Does Breastfeeding Make You Feel Uncomfortable?

By Lisa Rainer

Last week I took my 3-year-old son to a speech appointment at a local elementary school. The meeting was scheduled to last about 1 hour and since it was his first assessment, I wanted to be there with him the whole hour.

The meeting was held in a large classroom that was separated into 4 to 5 different meeting areas so that multiple children could be evaluated at the same time.

When the appointment started my 8-month-old daughter woke up and started crying. I let the speech pathologist know that I would need to nurse her but that I still wanted to sit in the room for my sons appointment.

She said “it would be better to hold off because nursing your baby will make the boys that walk through this classroom feel uncomfortable.” For a moment I felt uncomfortable and a little shocked that another female would ask me to hold off on feeding my baby.

I have three children. I breastfed my two boys for two years each, and I plan to nurse my daughter for 2 years as well. At times during the past 5 years of breastfeeding I’ve had some strange looks, and the occasional times when someone will see that I am breastfeeding and immediately walk away as if they saw something they weren’t supposed to see, but NEVER had someone asked me to hold off on feeding my baby.

I normally would have just nursed anyway but I was focused on getting my son the help he needed for his speech. He wasn’t answering any of her questions, and it was making it difficult for her to assess his speech.

I sat next to my son in an effort to make him feel comfortable and to try to get him to say a few sentences. That didn’t work so we moved to a play kitchen to see if he would play and naturally start talking.

He still didn’t say much and you could tell that he was tired so she recommended rescheduling the meeting for a morning appointment to see if he would be more talkative.

It wasn’t until I got home that I thought more about her request to hold off on nursing my daughter.

What kind of message does that send to kids if adults view breastfeeding as inappropriate or uncomfortable?

How can someone ask a mother to hold off on feeding her child?

Would it have been ok if I had asked to bottle-feed my baby in the classroom?

Don’t people understand that breastfeeding is a necessary and normal part of providing nourishment to a child?

Breastfeeding has countless benefits, beyond just nutritional. It is amazing to me that breastfeeding would be viewed to anyone as unnatural, uncomfortable, or inappropriate when it is THE natural way to feed a baby.

Children shouldn’t grow up thinking that babies drink milk delivered solely by a bottle. I have had so many kids stare at me when I am nursing and ask “what are you doing?” When I tell them I am feeding the baby they ask “why aren’t you using a bottle?”

Usually it’s one of my boys that answers their questions. They’ll say “that’s how mommies feed their babies.” I hope they always view breastfeeding this way.

What are your thoughts on this issue? Have you had a similar breastfeeding experience and how did you handle the situation?

Lisa is a registered dietitian, writer, blogger, health foodie, wife (to her high school sweetheart) and mom of three. Her blog, Healthful Sense, is for people who want to eat healthy and who are looking for ways to make healthy eating a priority for their family. She loves to share simple, straightforward, and helpful information about a healthy diet with anyone who happens to stumble upon her blog.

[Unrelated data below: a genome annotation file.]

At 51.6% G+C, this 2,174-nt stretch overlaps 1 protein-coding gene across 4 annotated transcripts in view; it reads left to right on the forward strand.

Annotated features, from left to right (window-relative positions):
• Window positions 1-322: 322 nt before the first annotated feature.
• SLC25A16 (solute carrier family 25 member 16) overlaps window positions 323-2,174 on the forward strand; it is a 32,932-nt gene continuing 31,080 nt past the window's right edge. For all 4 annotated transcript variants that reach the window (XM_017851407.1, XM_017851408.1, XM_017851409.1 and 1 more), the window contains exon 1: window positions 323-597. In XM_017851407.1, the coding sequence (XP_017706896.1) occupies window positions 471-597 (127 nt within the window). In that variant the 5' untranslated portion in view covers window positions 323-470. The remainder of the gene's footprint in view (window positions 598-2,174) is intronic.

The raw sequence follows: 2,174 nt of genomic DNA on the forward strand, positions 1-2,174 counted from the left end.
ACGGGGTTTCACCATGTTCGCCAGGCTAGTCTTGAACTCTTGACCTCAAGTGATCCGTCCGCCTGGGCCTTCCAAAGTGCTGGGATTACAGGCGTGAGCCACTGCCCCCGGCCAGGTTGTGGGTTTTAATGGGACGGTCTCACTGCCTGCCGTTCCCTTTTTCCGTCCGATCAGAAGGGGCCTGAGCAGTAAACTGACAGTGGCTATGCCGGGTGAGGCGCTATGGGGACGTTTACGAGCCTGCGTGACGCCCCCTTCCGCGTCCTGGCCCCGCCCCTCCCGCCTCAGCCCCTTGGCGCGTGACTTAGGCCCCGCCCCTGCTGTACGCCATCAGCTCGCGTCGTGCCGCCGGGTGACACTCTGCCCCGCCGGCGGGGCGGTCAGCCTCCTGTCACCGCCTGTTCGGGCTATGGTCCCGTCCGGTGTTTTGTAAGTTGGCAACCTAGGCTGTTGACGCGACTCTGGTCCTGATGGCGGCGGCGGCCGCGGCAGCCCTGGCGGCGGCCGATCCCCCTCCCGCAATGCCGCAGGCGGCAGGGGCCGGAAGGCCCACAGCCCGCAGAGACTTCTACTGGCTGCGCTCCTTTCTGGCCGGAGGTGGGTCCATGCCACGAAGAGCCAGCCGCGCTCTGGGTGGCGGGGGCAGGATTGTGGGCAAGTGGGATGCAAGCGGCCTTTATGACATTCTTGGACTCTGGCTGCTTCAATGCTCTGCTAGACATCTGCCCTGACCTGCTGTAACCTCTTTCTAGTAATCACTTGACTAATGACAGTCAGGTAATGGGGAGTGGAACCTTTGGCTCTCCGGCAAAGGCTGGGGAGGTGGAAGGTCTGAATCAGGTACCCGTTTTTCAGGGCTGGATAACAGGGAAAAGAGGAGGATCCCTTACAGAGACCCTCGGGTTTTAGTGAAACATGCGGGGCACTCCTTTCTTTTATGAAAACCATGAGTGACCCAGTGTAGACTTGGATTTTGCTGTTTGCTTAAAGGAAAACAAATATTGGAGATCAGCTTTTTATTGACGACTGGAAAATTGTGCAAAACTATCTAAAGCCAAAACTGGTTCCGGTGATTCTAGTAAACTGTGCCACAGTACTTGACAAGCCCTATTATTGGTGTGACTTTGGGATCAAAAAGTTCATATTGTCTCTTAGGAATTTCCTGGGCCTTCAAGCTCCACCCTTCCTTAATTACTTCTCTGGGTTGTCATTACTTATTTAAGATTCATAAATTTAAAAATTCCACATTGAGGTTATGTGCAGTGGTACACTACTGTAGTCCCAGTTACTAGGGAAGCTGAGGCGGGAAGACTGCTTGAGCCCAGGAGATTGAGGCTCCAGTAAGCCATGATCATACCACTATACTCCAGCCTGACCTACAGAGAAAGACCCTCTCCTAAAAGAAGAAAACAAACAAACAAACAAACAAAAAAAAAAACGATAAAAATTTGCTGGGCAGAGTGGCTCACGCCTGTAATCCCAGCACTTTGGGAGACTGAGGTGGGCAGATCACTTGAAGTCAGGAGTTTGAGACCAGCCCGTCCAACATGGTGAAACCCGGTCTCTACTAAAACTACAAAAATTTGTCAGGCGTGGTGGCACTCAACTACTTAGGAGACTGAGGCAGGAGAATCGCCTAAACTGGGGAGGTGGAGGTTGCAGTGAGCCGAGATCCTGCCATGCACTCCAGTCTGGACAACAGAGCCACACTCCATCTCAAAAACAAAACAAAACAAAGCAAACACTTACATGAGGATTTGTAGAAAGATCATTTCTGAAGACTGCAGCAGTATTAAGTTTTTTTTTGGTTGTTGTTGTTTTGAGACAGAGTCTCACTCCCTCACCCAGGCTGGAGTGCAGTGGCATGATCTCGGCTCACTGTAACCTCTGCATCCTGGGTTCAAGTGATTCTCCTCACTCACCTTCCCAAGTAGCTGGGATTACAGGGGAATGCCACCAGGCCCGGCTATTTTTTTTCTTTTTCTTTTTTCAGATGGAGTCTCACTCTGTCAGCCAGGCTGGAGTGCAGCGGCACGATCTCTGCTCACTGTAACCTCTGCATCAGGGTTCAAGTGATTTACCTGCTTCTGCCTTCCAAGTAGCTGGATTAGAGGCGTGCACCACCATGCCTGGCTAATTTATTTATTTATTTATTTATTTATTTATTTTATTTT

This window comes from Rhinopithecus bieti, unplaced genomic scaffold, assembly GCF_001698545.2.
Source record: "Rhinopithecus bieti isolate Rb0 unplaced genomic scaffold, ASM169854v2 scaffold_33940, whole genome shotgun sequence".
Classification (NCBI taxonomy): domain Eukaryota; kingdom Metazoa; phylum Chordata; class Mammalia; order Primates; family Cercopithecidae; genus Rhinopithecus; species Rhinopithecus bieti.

5 comments to Does Breastfeeding Make You Feel Uncomfortable?

  • I’m used to people who don’t work in child centred professions saying silly things about breastfeeding but even this is rare, most people are very positive and supportive. Your tale here really does surprise me. Our local breastfeeding support group issues Breast Feeding Friendly stickers to local shops, workplaces and businesses who support breastfeeding mums so that mothers know they can feed in these places with confidence. As yet nobody has ever turned us down!

  • Theresa

    Wow! I have sometimes also mentioned in a matter of fact way that I would be nursing the younger one, but at some point wondered if that cold be interpreted as asking permission. It seems the answer is “yes!”. That is so sad. I think the next time I might consider saying something I will think of this and hold off. It might make it more difficult for the other party to “voice their thoughts”. Thanks for sharing!

  • If she had said that in the presence of my kids, they would have told her it wasn’t okay! LOL!!

    But, the world – nay, scratch that, the U.S. – is not a friendly place right now. Did you see this?

  • @Tiffany, I did see that news story – and I think it’s awful and illegal. I can’t believe they are getting away with it. I hope someone sues. They should not be able to make such a sweeping ruling. I can see telling the teacher that she can’t breastfeed her baby while teaching, but to tell her (and everyone else) that they can’t breastfeed on campus AT ALL is just wrong and against GA state law too. — Judy

  • I’m really surprised. This is a person who is trained in dealing with younger children and should know all the benefits of breastfeeding too! The fact is she asked you in front of your son. Perhaps he was upset over his sibling being upset and knowing that his sister was hungry.

    I probably would have done exactly as you did given the situation and then afterward thought of many things I should have said or done. It’s a learning experience not just for you but for your kids too.

    I breastfed my youngest in front of my older two and they were never uncomfortable and know that mommies feed babies.

    Our children today thing babies eat bottles and everyone else in the world think fried potato slices were invented by McDonalds.

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